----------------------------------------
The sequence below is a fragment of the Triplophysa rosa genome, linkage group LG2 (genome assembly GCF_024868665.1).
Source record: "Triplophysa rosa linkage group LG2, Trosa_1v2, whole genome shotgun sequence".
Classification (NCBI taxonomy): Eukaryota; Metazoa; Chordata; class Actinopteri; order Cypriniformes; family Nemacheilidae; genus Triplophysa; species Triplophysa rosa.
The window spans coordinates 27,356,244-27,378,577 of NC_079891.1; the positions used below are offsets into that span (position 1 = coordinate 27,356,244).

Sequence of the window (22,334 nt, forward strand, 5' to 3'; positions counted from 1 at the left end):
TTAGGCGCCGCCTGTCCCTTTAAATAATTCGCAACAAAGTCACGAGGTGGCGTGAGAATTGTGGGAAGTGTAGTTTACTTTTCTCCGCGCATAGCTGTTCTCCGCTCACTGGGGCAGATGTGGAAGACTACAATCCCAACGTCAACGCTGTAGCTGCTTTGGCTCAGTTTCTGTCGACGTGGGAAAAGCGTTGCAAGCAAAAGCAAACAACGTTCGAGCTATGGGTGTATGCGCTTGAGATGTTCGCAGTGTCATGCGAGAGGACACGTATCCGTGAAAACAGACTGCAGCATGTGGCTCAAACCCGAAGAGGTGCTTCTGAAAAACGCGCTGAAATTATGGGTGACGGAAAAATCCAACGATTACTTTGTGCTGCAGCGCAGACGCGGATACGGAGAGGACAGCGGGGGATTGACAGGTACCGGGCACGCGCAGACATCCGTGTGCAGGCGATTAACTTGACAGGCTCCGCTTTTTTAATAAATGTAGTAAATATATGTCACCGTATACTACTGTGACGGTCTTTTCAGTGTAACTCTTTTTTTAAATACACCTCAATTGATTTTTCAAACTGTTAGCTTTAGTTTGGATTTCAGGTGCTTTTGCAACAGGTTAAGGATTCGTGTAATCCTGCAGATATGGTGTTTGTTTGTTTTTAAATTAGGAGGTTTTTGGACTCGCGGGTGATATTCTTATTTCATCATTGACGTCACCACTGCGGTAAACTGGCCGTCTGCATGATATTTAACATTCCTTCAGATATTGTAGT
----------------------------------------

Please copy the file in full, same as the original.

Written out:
The sequence below is a fragment of the Triplophysa rosa genome, linkage group LG2 (genome assembly GCF_024868665.1).
Source record: "Triplophysa rosa linkage group LG2, Trosa_1v2, whole genome shotgun sequence".
Classification (NCBI taxonomy): Eukaryota; Metazoa; Chordata; class Actinopteri; order Cypriniformes; family Nemacheilidae; genus Triplophysa; species Triplophysa rosa.
The window spans coordinates 27,356,244-27,378,577 of NC_079891.1; the positions used below are offsets into that span (position 1 = coordinate 27,356,244).

Sequence of the window (22,334 nt, forward strand, 5' to 3'; positions counted from 1 at the left end):
TTAGGCGCCGCCTGTCCCTTTAAATAATTCGCAACAAAGTCACGAGGTGGCGTGAGAATTGTGGGAAGTGTAGTTTACTTTTCTCCGCGCATAGCTGTTCTCCGCTCACTGGGGCAGATGTGGAAGACTACAATCCCAACGTCAACGCTGTAGCTGCTTTGGCTCAGTTTCTGTCGACGTGGGAAAAGCGTTGCAAGCAAAAGCAAACAACGTTCGAGCTATGGGTGTATGCGCTTGAGATGTTCGCAGTGTCATGCGAGAGGACACGTATCCGTGAAAACAGACTGCAGCATGTGGCTCAAACCCGAAGAGGTGCTTCTGAAAAACGCGCTGAAATTATGGGTGACGGAAAAATCCAACGATTACTTTGTGCTGCAGCGCAGACGCGGATACGGAGAGGACAGCGGGGGATTGACAGGTACCGGGCACGCGCAGACATCCGTGTGCAGGCGATTAACTTGACAGGCTCCGCTTTTTTAATAAATGTAGTAAATATATGTCACCGTATACTACTGTGACGGTCTTTTCAGTGTAACTCTTTTTTTAAATACACCTCAATTGATTTTTCAAACTGTTAGCTTTAGTTTGGATTTCAGGTGCTTTTGCAACAGGTTAAGGATTCGTGTAATCCTGCAGATATGGTGTTTGTTTGTTTTTAAATTAGGAGGTTTTTGGACTCGCGGGTGATATTCTTATTTCATCATTGACGTCACCACTGCGGTAAACTGGCCGTCTGCATGATATTTAACATTCCTTCAGATATTGTAGT